Sunday, 22 February 2015

Interview: Rob Hyslop, Polar Air Cargo Worldwide COO

​Polar sees opportunities as it adds sixth 747-8F

Polar Air Cargo Worldwide will deploy a sixth Boeing 747-8F in March ahead of plans to add one or two new scheduled destinations in 2015.

The upcoming 747-8F will be operated under an ACMI agreement with parent company Atlas Air. Its capacity will primarily be used by Polar’s minority shareholder DHL Express, although space will also be marketed to general cargo forwarders.

Polar’s pre-existing fleet of five 747-8Fs, seven 747-400Fs and two 767-300ERFs will remain in service, bringing the overall fleet size to 15.

“I think 2015 looks like a real good launching pad to get into growth,” chief operating officer Rob Hyslop tells Flightglobal. “We do have a couple of stations in mind … Successful service to a new station would probably require aircraft beyond 15.”

The scheduled cargo operator presently focusses on transpacific express routes between its US hubs in Cincinnati and Los Angeles and seven points in Asia (Hong Kong, Nagoya, Seoul, Shanghai, Shenzhen, Taipei and Tokyo) plus two points in Australia (Sydney and Melbourne).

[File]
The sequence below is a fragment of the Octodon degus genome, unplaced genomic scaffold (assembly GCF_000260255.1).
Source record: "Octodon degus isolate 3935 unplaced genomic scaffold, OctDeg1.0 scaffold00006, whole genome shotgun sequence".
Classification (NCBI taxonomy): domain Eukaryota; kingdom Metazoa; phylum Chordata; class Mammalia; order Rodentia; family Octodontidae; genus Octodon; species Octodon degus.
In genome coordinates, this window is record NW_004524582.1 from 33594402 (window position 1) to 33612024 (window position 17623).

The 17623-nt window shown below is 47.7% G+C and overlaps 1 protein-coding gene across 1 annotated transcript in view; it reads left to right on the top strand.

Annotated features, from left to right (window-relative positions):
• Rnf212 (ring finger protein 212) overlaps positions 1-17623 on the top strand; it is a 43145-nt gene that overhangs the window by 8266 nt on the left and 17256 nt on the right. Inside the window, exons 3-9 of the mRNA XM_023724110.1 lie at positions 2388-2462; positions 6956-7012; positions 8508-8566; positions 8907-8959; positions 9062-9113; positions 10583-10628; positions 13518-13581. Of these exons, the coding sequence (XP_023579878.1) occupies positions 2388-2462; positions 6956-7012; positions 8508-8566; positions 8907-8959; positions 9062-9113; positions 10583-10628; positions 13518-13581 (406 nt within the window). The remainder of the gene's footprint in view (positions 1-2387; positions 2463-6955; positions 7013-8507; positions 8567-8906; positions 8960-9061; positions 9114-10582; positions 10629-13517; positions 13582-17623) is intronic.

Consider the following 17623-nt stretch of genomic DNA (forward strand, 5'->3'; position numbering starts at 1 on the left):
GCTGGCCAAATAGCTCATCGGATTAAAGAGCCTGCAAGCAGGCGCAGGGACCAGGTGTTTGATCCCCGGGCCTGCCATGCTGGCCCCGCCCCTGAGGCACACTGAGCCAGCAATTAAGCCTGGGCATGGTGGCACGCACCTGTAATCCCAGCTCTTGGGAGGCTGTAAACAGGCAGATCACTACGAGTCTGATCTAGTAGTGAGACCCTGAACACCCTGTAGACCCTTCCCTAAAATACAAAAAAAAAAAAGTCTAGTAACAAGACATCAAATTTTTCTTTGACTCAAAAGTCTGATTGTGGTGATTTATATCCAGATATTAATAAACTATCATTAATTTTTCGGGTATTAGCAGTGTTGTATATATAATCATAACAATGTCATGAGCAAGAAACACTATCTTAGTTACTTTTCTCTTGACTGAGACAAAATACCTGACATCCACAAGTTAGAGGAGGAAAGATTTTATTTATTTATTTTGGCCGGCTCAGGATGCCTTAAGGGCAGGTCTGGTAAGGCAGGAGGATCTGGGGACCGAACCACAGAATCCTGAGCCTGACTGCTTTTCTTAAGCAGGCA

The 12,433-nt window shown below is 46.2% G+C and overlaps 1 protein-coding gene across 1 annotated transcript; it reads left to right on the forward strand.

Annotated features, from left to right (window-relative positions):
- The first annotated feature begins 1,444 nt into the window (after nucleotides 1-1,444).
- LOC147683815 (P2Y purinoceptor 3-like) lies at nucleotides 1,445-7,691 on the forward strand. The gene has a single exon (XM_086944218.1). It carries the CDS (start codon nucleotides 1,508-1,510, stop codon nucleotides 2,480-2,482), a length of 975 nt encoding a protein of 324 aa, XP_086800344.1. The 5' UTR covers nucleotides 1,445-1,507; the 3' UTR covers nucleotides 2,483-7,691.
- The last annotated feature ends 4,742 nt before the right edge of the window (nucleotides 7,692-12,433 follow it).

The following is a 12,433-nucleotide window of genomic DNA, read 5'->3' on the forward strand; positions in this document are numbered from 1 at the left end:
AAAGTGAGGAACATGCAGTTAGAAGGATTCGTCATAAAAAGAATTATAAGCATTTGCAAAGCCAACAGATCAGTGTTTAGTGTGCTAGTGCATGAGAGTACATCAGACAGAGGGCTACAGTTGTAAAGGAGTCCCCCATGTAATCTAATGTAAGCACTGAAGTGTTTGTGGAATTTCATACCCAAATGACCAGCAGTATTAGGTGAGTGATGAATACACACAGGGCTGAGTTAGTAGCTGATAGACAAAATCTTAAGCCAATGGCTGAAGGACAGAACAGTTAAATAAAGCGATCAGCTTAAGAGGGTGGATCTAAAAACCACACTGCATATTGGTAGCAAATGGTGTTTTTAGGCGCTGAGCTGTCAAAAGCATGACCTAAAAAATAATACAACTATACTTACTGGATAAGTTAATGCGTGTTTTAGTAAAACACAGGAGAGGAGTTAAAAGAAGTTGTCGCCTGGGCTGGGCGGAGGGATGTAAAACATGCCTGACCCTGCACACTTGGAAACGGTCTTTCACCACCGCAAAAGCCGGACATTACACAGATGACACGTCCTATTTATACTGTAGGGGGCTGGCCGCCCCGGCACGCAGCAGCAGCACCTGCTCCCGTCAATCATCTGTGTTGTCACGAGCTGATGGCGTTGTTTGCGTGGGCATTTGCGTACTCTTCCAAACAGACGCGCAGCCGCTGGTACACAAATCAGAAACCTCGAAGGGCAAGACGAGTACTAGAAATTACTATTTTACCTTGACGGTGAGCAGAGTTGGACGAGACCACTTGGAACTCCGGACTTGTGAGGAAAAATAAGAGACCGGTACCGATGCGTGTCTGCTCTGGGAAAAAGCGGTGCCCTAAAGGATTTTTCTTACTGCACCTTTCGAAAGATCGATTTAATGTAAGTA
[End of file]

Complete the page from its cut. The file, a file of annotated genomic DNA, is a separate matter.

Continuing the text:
Hyslop does not specify the new locations under review, although he says “the Chicagos, New Yorks, Miamis and Dallas’s of the world” will inevitably be candidates.

He adds that low fuel prices have spurred Polar’s appetite for expansion, making it easier for the cargo carrier to “weather the development of a new route … building up a customer base without such a risk to the bottom line”.

Freight traffic in Asia Pacific is also showing signs of a cyclical upturn, with IATA estimating that the region’s cargo operators grew freight tonne kilometres by 5.4% in 2014. That outpaced the global average of 4.5%, although yield pressure remains a concern.

“We’re seeing a re-speeding of the supply chain, where people are seeing some business advantages out of moving things faster,” Hyslop says. “People are opting for air cargo again.”

The upcoming 747-8F was freed up by the recent downgrading of Atlas’s ACMI contract with Swiss logistics firm Panalpina.